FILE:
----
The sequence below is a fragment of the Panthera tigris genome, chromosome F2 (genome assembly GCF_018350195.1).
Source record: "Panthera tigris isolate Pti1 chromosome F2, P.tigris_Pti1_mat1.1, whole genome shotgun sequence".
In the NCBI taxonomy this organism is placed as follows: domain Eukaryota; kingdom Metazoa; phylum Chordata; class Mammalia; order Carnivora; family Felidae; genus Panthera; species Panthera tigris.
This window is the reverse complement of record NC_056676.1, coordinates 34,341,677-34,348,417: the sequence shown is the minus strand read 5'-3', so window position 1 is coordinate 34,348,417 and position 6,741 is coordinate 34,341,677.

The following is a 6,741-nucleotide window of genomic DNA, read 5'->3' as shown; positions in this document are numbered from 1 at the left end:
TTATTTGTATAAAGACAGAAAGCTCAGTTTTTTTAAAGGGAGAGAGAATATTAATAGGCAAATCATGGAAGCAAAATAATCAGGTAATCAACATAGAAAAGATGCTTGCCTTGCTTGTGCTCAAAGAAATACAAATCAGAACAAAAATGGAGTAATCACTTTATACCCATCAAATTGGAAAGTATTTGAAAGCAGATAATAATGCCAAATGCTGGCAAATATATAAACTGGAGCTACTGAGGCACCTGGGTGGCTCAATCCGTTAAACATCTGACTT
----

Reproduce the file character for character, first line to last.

The sequence below is a fragment of the Panthera tigris genome, chromosome F2 (genome assembly GCF_018350195.1).
Source record: "Panthera tigris isolate Pti1 chromosome F2, P.tigris_Pti1_mat1.1, whole genome shotgun sequence".
In the NCBI taxonomy this organism is placed as follows: domain Eukaryota; kingdom Metazoa; phylum Chordata; class Mammalia; order Carnivora; family Felidae; genus Panthera; species Panthera tigris.
This window is the reverse complement of record NC_056676.1, coordinates 34,341,677-34,348,417: the sequence shown is the minus strand read 5'-3', so window position 1 is coordinate 34,348,417 and position 6,741 is coordinate 34,341,677.

The following is a 6,741-nucleotide window of genomic DNA, read 5'->3' as shown; positions in this document are numbered from 1 at the left end:
TTATTTGTATAAAGACAGAAAGCTCAGTTTTTTTAAAGGGAGAGAGAATATTAATAGGCAAATCATGGAAGCAAAATAATCAGGTAATCAACATAGAAAAGATGCTTGCCTTGCTTGTGCTCAAAGAAATACAAATCAGAACAAAAATGGAGTAATCACTTTATACCCATCAAATTGGAAAGTATTTGAAAGCAGATAATAATGCCAAATGCTGGCAAATATATAAACTGGAGCTACTGAGGCACCTGGGTGGCTCAATCCGTTAAACATCTGACTT